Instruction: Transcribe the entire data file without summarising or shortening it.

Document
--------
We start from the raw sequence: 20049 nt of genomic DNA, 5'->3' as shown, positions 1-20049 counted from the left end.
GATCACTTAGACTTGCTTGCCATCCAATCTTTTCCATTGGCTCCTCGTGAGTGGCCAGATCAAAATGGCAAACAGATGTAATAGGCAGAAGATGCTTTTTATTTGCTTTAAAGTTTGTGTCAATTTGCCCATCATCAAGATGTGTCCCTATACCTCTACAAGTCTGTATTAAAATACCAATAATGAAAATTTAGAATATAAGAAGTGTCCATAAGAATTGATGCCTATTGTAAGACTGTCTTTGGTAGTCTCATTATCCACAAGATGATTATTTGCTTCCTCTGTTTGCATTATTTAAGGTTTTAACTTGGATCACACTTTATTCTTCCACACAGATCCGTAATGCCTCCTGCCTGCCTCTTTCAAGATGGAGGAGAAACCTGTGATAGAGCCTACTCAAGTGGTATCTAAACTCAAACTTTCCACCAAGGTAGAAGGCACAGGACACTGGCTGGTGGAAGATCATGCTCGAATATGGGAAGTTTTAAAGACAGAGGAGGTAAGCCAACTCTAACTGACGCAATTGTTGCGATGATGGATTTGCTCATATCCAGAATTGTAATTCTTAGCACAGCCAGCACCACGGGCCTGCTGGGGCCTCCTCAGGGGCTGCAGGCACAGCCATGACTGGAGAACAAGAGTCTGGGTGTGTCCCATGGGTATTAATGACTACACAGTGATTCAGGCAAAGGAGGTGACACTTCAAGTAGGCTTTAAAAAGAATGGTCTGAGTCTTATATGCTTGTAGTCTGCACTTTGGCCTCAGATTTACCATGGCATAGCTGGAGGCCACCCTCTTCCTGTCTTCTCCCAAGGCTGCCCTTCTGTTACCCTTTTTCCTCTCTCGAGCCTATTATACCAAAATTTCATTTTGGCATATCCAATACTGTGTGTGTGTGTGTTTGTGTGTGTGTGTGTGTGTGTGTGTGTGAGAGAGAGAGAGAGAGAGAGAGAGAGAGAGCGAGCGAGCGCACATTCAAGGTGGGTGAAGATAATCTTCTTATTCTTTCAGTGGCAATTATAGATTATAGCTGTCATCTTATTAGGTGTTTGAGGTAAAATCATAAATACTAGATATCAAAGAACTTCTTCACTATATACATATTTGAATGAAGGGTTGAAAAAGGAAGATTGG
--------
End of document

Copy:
We start from the raw sequence: 20049 nt of genomic DNA, 5'->3' as shown, positions 1-20049 counted from the left end.
GATCACTTAGACTTGCTTGCCATCCAATCTTTTCCATTGGCTCCTCGTGAGTGGCCAGATCAAAATGGCAAACAGATGTAATAGGCAGAAGATGCTTTTTATTTGCTTTAAAGTTTGTGTCAATTTGCCCATCATCAAGATGTGTCCCTATACCTCTACAAGTCTGTATTAAAATACCAATAATGAAAATTTAGAATATAAGAAGTGTCCATAAGAATTGATGCCTATTGTAAGACTGTCTTTGGTAGTCTCATTATCCACAAGATGATTATTTGCTTCCTCTGTTTGCATTATTTAAGGTTTTAACTTGGATCACACTTTATTCTTCCACACAGATCCGTAATGCCTCCTGCCTGCCTCTTTCAAGATGGAGGAGAAACCTGTGATAGAGCCTACTCAAGTGGTATCTAAACTCAAACTTTCCACCAAGGTAGAAGGCACAGGACACTGGCTGGTGGAAGATCATGCTCGAATATGGGAAGTTTTAAAGACAGAGGAGGTAAGCCAACTCTAACTGACGCAATTGTTGCGATGATGGATTTGCTCATATCCAGAATTGTAATTCTTAGCACAGCCAGCACCACGGGCCTGCTGGGGCCTCCTCAGGGGCTGCAGGCACAGCCATGACTGGAGAACAAGAGTCTGGGTGTGTCCCATGGGTATTAATGACTACACAGTGATTCAGGCAAAGGAGGTGACACTTCAAGTAGGCTTTAAAAAGAATGGTCTGAGTCTTATATGCTTGTAGTCTGCACTTTGGCCTCAGATTTACCATGGCATAGCTGGAGGCCACCCTCTTCCTGTCTTCTCCCAAGGCTGCCCTTCTGTTACCCTTTTTCCTCTCTCGAGCCTATTATACCAAAATTTCATTTTGGCATATCCAATACTGTGTGTGTGTGTGTTTGTGTGTGTGTGTGTGTGTGTGTGTGTGAGAGAGAGAGAGAGAGAGAGAGAGAGAGAGCGAGCGAGCGCACATTCAAGGTGGGTGAAGATAATCTTCTTATTCTTTCAGTGGCAATTATAGATTATAGCTGTCATCTTATTAGGTGTTTGAGGTAAAATCATAAATACTAGATATCAAAGAACTTCTTCACTATATACATATTTGAATGAAGGGTTGAAAAAGGAAGATTGG